1941 - 2015
Inducted in 2020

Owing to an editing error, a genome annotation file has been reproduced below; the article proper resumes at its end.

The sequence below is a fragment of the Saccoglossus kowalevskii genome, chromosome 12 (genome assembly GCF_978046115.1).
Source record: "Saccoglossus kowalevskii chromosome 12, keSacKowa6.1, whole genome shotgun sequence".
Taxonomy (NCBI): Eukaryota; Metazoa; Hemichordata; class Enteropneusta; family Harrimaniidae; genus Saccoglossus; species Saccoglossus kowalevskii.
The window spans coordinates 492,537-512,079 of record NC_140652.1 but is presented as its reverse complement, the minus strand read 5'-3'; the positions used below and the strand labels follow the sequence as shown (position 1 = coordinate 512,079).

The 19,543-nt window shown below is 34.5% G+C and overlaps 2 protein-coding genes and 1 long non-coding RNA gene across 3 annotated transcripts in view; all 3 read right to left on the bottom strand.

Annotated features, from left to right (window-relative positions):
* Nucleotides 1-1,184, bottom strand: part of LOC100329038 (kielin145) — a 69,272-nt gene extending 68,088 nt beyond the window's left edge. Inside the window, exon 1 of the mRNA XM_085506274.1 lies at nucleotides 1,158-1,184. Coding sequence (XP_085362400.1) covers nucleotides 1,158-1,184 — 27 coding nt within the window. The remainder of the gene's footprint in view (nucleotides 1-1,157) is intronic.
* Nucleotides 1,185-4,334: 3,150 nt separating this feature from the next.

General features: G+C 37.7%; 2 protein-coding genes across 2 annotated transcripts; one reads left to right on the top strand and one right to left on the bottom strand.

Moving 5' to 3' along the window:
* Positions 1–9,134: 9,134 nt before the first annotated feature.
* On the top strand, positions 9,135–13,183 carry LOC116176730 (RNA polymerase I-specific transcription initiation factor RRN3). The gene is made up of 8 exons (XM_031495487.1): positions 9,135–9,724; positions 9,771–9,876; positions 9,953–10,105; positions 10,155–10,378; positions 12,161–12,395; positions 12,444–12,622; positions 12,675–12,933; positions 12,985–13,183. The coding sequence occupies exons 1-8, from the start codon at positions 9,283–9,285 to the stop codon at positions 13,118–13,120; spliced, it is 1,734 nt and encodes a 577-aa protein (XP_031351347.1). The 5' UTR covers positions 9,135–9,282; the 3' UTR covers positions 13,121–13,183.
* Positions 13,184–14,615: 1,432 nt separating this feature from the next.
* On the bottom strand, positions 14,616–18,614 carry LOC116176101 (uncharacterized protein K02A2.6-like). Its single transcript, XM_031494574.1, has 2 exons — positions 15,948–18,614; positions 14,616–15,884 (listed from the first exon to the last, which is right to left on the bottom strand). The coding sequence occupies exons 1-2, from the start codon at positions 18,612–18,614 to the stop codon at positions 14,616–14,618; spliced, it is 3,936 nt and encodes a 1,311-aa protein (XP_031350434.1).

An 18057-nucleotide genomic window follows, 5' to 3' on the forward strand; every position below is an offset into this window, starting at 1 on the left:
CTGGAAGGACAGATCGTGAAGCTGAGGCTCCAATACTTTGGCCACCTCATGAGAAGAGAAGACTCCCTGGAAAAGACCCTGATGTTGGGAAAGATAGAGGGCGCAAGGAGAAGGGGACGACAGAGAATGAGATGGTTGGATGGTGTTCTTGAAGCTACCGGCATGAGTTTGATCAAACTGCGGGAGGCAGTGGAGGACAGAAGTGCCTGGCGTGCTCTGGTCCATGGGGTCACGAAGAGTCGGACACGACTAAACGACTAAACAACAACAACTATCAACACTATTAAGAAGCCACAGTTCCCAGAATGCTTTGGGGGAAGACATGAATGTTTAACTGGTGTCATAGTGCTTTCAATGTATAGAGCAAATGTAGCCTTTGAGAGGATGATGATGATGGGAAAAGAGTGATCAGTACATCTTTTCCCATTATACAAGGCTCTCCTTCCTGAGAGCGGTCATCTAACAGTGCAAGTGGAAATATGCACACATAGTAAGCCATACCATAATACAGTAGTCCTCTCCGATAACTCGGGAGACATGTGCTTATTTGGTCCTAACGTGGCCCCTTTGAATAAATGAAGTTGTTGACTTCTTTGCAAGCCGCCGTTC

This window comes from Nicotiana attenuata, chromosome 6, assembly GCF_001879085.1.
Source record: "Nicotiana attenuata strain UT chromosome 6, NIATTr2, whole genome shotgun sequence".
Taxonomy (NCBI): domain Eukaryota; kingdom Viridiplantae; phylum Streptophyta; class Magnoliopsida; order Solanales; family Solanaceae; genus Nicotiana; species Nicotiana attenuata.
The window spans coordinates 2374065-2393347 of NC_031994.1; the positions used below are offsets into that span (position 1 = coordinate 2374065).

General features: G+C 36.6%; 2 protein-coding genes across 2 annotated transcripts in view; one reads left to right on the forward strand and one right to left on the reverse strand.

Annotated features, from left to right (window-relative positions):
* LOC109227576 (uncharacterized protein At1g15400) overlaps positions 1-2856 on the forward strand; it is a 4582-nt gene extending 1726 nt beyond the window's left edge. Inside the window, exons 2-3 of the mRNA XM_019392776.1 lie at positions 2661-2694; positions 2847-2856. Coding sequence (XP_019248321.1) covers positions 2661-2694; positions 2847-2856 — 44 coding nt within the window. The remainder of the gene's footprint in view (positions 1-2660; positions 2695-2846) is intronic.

Self-taught artist and cultural advocate, Guy LaBree grew up near the Seminole Reservation in Hollywood. Mr. LaBree’s early interactions with members of the Seminole Tribe fueled a lifelong passion for their traditional way of life. Over the years, he worked closely with tribal elders and medicine men to accurately represent Seminole culture by depicting traditional stories and legends in his paintings. His dedication to the Seminole people was recognized with many honors including the 2009 Steve Blackwell Living Hero Award and the 2011 Stetson Kennedy Foundation Fellow Man and Mother Earth Award. Mr. LaBree was also the first non-native artist invited to showcase his artworks in the Okalee Gift Shop on the Hollywood Reservation. Many of his vibrant oil paintings are in the Ah-Tah-Thi-Ki Museum’s permanent collection, including the entire series of folktales featured in Betty Mae Jumper’s book Legends of the Seminoles. The highlight of Mr. LaBree's career was an opportunity to collaborate with Seminole medicine man Sonny Billie to produce artistic interpretations of the creation myth. The resulting two pieces, Genesis and Exodus, were included in the grand opening exhibit for the Smithsonian Institution’s National Museum of the American Indian in 2004. As a folklife advocate guided by unparalleled sensitivity and understanding, Mr. LaBree devoted himself to bridging cultural and generational gaps with his paintings of traditional Seminole life until his death in 2015.